[3] As MGIC correctly points out, however, it is imprecise to describe the discretion provided by the DJA in terms of jurisdiction. A court's jurisdiction is distinct from its remedial powers. Steel Co. v. Citizens for a Better Env't, 523 U.S. 83, 90 (1998). In passing the DJA, "Congress enlarged the range of remedies available in the federal courts but did not extend their jurisdiction." Skelly Oil Co. v. Phillips Petroleum Co., 339 U.S. 667, 671 (1950); see also Wilton v. Seven Falls Co., 515 U.S. 277, 288 (1995) (noting that "[b]y the Declaratory Judgment Act, Congress sought to place a remedial arrow in the district court's quiver" and that "[c]onsistent with the non-obligatory nature of the remedy, a district court is authorized, in the sound exercise of its discretion, to stay or to dismiss an action seeking a declaratory judgment" (emphasis added)). Therefore, while the DJA expanded the scope of the federal courts' remedial powers, it did nothing to alter the courts' jurisdiction, or the "right of entrance to federal courts." Skelly Oil, 339 U.S. at 671. Put another way, the DJA gave district courts the discretion to provide a type of relief that was previously unavailable, but did not "impliedly repeal[ ] or modif[y]" the general conditions necessary for federal adjudication (e.g., a federal question or diversity of citizenship). Id. at 672.

The Seventh Circuit recently made clear this distinction. In Brandt v. Village of Winnetka, 612 F.3d 647 (7th Cir. 2010), the court affirmed the district court's decision to dismiss a declaratory judgment action. The court explained, however, that the district court's dismissal "for lack of jurisdiction" was a "misstep," because the exercise of discretion as to whether to issue a declaratory judgment does not speak to "judicial power." Id. at 649. The court accordingly modified the district court's judgment "to provide that the suit is dismissed in exercise of the court's discretion not to issue a declaratory judgment." Id. at 650-51.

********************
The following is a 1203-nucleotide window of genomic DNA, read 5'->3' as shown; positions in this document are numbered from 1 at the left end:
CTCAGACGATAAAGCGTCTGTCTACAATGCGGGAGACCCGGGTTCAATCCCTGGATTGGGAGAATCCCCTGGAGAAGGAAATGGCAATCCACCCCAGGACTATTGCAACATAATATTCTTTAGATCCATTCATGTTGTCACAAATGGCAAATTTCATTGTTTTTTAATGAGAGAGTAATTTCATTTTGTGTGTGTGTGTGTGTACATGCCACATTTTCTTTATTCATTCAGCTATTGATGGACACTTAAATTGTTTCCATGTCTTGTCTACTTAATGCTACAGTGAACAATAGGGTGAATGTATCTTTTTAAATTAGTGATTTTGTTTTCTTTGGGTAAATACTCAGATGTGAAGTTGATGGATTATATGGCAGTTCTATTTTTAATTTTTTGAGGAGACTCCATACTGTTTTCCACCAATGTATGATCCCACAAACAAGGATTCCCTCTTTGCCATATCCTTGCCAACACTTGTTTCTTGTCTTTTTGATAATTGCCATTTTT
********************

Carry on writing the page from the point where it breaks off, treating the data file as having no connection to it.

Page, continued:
[4] We agree with the Seventh Circuit's analysis. Federal courts' regular use of "discretionary jurisdiction" language implicitly and inaccurately suggests that the DJA confers jurisdiction that the federal courts have the discretion to decline. The DJA, however, does not confer jurisdiction, and therefore also does not afford the opportunity to decline it. The DJA gives district courts the discretion to decline to exercise the conferred remedial power, Wilton, 515 U.S. at 286, but in no way modifies the district court's jurisdiction, which must properly exist independent of the DJA. In other words, federal courts have discretion under the DJA only as to whether to award declaratory relief pursuant to the jurisdiction that they must properly derive from the underlying controversy between the litigants. Generally, then, when courts refer to a district court's discretion to "exercise" or "accept" jurisdiction under the DJA, they invoke the court's discretion to provide a declaratory remedy pursuant to its otherwise proper subject matter jurisdiction over a dispute.

[5] Here, as we previously noted, the parties do not dispute that the district court had proper diversity jurisdiction over this case. The district court's exercise of its remedial discretion under the DJA did nothing to alter its subject matter jurisdiction over the underlying controversy between the parties.

B. In light of our conclusion that the district court's proper subject matter jurisdiction remained unaffected by the DJA, we now turn to the court's obligation under the FAA. MGIC's motion, filed before the district court had ruled on Country-wide's motion to remand, sought under § 3 of the FAA a stay of the declaratory judgment action pending arbitration.